Theory and Design of Ground Plane Antenna25/11/2022
Ground-mounted antennas are frequently quite simple and practical to operate. However, using a ground plane is another option when mounting an antenna on the ground is not an option due to the terrain or when it is required to raise the antenna.
The antenna ground plane functions as a mimicked ground, as its name suggests. The ground functions as a plane to reflect the radio waves for monopole antennas like a quarter wavelength vertical, allowing the Earth to perceive an image of the upper half of the antenna. By substituting a conducting plane for the actual earth, this function may be mimicked. The conducting surface must reach at least a quarter wavelength from the antenna base in order to serve as an antenna ground plane.
A complete circular conducting plate is not actually required for a ground plane. Cost and wind resistance management would be challenging in this situation. Instead, a ground plane made up of many quarter-wavelength radials is typically adequate. Four conducting radials are frequently employed, and they frequently succeed in simulating the whole circular ground plane.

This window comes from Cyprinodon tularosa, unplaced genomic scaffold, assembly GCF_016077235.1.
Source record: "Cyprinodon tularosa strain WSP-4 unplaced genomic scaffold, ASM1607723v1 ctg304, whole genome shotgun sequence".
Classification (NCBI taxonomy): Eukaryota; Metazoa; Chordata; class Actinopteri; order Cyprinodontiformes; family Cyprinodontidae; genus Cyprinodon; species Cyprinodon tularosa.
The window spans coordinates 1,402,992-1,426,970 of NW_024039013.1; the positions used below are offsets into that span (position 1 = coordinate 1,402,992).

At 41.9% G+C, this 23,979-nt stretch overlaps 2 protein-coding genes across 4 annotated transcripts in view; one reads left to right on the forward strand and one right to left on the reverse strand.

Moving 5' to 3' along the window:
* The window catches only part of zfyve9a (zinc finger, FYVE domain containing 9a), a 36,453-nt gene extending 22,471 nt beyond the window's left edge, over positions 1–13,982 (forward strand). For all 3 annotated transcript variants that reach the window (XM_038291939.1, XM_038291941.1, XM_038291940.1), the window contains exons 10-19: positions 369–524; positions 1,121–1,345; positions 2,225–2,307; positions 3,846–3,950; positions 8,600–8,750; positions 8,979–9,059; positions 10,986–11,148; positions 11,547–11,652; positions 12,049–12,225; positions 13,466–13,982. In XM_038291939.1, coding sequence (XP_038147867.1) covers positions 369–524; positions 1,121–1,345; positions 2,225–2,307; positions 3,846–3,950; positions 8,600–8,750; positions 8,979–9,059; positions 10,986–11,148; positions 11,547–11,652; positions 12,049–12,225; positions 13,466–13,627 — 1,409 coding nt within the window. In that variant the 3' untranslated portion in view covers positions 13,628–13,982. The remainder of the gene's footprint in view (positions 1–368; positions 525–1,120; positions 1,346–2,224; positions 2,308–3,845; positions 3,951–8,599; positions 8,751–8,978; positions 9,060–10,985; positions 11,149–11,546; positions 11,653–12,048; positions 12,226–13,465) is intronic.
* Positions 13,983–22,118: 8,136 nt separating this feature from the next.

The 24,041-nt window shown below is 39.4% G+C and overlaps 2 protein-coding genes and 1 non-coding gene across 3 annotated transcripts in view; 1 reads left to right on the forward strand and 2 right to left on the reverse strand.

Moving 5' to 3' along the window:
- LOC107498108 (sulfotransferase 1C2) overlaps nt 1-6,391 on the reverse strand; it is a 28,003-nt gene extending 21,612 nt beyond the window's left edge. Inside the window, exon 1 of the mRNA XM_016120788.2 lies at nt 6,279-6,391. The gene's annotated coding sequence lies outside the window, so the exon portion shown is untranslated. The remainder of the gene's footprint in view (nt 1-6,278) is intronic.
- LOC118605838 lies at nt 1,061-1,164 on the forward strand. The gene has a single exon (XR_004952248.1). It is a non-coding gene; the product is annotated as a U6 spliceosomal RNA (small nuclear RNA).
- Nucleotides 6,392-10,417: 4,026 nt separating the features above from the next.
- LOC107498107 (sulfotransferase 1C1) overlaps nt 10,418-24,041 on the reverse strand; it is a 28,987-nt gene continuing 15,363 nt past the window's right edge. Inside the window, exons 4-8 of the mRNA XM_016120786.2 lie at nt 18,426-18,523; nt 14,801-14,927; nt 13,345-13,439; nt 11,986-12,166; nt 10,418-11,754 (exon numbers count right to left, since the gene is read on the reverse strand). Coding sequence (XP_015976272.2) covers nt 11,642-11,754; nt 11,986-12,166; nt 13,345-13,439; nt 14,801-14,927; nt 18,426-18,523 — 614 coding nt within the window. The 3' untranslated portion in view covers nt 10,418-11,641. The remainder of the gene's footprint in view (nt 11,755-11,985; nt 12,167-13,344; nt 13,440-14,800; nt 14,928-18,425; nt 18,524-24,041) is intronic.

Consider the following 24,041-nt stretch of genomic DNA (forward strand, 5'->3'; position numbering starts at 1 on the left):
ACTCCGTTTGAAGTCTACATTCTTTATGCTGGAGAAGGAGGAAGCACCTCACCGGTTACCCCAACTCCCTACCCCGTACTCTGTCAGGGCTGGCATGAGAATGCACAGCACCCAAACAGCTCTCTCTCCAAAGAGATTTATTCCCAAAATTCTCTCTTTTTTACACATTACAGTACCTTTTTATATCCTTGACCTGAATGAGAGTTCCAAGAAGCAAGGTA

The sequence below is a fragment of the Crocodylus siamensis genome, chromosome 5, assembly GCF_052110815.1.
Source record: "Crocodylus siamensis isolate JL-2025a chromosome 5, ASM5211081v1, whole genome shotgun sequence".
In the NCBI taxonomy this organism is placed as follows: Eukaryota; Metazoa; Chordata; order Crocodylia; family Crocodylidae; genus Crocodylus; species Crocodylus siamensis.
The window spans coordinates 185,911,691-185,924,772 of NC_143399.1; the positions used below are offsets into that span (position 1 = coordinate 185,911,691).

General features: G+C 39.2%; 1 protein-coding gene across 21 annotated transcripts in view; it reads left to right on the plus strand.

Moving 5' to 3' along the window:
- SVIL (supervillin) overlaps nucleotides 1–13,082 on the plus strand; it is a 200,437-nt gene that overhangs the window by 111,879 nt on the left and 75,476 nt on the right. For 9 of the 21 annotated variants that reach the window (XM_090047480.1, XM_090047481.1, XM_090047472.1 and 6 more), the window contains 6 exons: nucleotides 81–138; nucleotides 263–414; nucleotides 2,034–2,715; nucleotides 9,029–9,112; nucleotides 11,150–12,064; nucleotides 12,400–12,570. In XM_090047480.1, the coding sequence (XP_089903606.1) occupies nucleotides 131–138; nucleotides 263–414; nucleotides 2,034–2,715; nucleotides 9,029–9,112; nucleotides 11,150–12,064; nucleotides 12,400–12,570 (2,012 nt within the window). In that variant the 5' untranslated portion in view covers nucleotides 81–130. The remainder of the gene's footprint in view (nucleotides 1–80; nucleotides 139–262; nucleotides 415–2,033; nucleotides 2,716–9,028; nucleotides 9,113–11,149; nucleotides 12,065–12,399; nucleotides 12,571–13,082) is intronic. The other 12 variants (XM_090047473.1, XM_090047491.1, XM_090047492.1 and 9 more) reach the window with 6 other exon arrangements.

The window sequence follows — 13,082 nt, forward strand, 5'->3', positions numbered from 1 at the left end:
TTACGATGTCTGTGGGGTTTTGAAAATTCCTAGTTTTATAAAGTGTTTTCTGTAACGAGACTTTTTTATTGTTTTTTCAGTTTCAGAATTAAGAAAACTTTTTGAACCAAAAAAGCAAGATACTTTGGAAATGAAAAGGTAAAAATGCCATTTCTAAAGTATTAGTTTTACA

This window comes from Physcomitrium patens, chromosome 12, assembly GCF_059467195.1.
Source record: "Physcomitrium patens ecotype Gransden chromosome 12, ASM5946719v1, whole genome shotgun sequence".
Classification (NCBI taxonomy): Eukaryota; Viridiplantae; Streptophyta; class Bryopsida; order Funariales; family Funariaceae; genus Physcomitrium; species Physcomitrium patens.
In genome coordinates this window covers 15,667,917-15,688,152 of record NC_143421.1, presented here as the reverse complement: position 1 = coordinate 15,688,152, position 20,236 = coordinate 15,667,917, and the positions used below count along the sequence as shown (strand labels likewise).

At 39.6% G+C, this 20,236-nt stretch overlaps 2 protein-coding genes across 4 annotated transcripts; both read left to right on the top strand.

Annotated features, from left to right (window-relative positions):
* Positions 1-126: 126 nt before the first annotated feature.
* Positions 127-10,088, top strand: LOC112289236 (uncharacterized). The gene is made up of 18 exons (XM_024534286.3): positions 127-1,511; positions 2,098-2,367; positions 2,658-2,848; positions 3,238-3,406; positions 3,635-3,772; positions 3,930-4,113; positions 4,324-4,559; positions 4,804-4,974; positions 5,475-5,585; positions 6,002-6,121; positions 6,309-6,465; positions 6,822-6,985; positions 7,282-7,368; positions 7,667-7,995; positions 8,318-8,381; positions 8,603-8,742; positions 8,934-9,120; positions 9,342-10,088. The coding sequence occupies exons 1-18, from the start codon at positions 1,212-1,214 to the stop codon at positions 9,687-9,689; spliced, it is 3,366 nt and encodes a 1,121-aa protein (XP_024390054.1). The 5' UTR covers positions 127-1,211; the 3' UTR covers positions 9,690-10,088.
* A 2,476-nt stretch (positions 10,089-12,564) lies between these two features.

A minimum of four radials is not always required; frequently, even two will do. Additionally, they may be cut down little without negatively affecting performance, particularly if they are loaded to maintain their electrical length.
In comparison to a dipole, which has a feed impedance of 73Ω, a quarter wavelength vertically fed against a ground plane has a feed impedance of 37Ω. If the antenna needs to be fed with a conventional 50Ω coaxial feeder, then this can be a problem. To get around this, the feed impedance can be raised by bending the ground plane conductors downward from the horizontal. When the angle between the ground plane rods and the horizontal is 42 degrees, a 50Ω match will be produced.
In the limit situation, the radials all run down the same axis as the primary radiating element to create a vertical dipole, for which the radiation resistance/feed impedance is 73Ω. If the radials are dropped much farther, the impedance climbs even further.
The operating frequency of the antenna and, thus, the length of the wires, determine the typical methods for making ground plane conductors.
At HF, the conductors typically consist of regular wires linked to the antenna’s ground point. These are transported to accessible locations so they may be moored. Usually, the conductor’s end has to have an insulator.
At VHF and higher frequencies, the conductors are often considerably shorter and constructed of rods, which is typically the same material as the vertical element itself.